Paint horses are a breed of horse specifically bred for their coat patterns. The term paint horse can refer to several breeds, but in general, paints are American Quarter Horses with additional color genes.
Paint horses can be any base color such as chestnut, gray, or cream, and they can be blanketed or splashed. The main feature of a paint horse is the white marking on the face, called a star.
The way paint horses get blue eyes is through a specific gene. This gene is recessive, which means that the horse needs to have two copies of it to display the feature. It is hard to tell if a young horse has this gene until they mature, so not all paint horses have this feature!
This feature can be seen in older paints that have retained their youthful features. Older paints that have grown out their manes and tails can also appear more dramatic with blue eyes.
Find a paint horse stallion
A stallion is a male horse that has come into sexual maturity. To find a paint horse stallion, look in stables, sales, and breeding farms.
If you are looking for a riding horse, then make sure he is well-trained and has good temperament. If you are looking for a breeding horse, make sure he has good bloodlines.
You can also ask an experienced handler or farm owner how many times they have gelded the horse and for what reasons. A gelding is a male horse that has been surgically altered to no longer produce sperm.
For more information on stallions, check out this article: How to Choose the Right Stallion for You
Some horses may be gelded due to behavior issues or because they have been used as a breeding horse and then retired.
Look for a dam with a similar coat color
When looking for a Paint Horse dam, or female horse that can be used to breed with your Paint Horse stallion, look for one with a similar coat color.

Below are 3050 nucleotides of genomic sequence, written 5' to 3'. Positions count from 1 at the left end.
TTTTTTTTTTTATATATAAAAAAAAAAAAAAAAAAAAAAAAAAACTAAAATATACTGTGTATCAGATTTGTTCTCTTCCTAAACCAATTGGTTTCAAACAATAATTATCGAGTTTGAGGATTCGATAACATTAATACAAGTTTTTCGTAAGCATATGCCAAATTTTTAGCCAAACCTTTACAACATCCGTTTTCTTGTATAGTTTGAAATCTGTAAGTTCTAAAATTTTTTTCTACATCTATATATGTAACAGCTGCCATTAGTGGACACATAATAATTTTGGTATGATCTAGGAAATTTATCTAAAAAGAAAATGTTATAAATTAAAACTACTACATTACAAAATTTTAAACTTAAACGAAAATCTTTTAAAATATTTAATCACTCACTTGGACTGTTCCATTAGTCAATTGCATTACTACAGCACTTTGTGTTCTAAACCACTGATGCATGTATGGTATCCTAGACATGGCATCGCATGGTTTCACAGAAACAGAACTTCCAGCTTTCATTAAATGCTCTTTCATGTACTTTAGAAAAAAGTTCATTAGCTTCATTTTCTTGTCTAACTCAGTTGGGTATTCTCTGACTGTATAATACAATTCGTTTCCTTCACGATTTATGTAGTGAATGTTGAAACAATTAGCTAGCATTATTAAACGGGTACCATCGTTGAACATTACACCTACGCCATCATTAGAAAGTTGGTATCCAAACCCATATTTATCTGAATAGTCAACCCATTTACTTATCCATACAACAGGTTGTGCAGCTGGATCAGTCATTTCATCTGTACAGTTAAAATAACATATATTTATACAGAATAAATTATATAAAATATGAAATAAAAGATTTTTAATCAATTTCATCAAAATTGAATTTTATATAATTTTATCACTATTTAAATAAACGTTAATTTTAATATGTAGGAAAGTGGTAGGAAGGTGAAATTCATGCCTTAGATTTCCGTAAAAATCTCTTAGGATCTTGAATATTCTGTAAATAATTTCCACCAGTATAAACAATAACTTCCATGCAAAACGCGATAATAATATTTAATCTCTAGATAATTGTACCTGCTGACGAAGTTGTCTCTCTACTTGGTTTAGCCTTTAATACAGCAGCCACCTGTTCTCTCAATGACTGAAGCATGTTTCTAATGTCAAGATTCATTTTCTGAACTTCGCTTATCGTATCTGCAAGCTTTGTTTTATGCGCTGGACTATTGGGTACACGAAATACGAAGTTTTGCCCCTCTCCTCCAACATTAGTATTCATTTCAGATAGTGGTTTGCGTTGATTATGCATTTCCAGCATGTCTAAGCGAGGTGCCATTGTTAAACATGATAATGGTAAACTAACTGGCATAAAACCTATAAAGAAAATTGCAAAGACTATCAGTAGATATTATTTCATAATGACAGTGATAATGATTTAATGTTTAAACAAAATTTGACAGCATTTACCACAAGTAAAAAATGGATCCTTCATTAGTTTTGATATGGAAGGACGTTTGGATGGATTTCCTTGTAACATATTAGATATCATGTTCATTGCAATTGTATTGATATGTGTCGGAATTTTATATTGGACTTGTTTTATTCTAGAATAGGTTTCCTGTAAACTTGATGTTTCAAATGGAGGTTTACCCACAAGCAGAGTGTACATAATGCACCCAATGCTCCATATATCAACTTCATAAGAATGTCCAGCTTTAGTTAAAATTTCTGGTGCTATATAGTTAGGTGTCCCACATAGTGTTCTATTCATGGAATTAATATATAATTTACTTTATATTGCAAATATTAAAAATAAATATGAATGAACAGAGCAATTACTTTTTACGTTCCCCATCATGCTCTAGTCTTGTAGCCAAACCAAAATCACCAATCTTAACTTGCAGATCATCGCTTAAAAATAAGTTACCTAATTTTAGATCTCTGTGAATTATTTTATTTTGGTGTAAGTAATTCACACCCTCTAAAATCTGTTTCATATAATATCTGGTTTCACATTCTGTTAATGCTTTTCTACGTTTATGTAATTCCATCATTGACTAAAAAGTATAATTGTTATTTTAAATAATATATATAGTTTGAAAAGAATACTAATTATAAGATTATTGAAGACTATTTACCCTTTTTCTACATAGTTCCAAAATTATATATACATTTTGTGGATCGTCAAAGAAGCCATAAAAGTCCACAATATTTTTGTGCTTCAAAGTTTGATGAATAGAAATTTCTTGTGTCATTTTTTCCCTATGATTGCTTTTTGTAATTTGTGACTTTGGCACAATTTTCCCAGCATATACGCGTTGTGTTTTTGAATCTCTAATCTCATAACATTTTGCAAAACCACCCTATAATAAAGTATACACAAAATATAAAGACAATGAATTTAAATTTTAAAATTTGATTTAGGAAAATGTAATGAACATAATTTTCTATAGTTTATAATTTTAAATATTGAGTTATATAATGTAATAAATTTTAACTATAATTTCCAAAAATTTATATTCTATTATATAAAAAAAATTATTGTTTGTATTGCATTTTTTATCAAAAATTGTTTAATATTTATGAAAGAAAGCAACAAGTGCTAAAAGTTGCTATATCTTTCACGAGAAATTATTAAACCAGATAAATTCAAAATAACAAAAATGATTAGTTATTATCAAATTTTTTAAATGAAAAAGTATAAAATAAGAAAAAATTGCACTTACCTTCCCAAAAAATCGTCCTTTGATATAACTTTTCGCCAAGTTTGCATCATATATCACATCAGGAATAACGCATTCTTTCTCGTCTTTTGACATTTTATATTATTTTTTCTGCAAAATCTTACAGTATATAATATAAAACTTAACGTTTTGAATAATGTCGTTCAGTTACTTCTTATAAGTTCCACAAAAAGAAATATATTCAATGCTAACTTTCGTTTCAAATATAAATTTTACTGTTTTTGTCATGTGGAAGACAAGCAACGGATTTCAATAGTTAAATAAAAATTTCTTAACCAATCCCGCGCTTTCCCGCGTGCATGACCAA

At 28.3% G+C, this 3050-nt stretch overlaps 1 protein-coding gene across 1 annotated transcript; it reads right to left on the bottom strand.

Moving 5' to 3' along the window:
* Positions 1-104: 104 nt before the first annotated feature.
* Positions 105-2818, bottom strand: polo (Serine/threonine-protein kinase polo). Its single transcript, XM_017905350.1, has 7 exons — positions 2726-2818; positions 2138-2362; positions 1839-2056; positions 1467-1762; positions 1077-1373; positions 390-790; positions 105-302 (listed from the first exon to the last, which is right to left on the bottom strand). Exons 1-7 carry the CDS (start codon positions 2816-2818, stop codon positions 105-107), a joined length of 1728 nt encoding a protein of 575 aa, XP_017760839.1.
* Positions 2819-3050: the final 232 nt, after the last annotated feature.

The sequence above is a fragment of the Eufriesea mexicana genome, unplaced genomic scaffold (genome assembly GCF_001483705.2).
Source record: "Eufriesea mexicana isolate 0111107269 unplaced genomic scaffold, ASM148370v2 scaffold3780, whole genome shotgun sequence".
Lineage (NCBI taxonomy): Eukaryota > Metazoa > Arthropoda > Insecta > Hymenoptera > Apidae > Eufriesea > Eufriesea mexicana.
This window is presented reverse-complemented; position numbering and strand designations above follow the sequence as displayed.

Paint Horses can be any base color, and their coats can be any mixture of white marks. The only requirement is that the white markings must be over colored skin, not pure black or dark brown.
If you find a Paint Mare with a golden chestnut coat like yours, then you know your foal will have a similar color. If she has any white marks, then the baby will have some too!
It is okay if the dam does not have blue eyes, as long as the offspring do not have orange or reddish eyes, then it is still a true Paint Horse. Only horses with solid orange eyes are considered Paint Horses with Orange Eyes.
When you have found your horses, it is time to check for markings they both share. Most often, horses with similar color patterns will be related.
For example, if one horse has a white nose and the other horse you are pairing it with does not, then they are not related. This is because genes for white markings are inherited separately.
If one horse is pinto and the other is bay, then they are not related. These colors are genetically separate as well. If one horse has a stripe down its head and the other does not, then they are most likely unrelated.
When you have checked for these basic markings, then you can move on to checking their DNA! It is important to do this before trying to breed them, however. You do not want to waste time mating unrelated horses.
Call your local horse association to verify the pedigree
Once you have found the horse you want, the next step is to make sure that the horse is what you want.
You can do this by asking the owner for the horse’s registration papers. These papers include information about the parents of the horse, and what colors and patterns it may carry.
By looking at these papers, you can determine if the horse is free of paints and whether or not it has a base color other than white. You can also check with your local equine association to see if there are any pending cases against this animal.
Once you have checked these things and feel comfortable with your decision, then you have verified your new companion!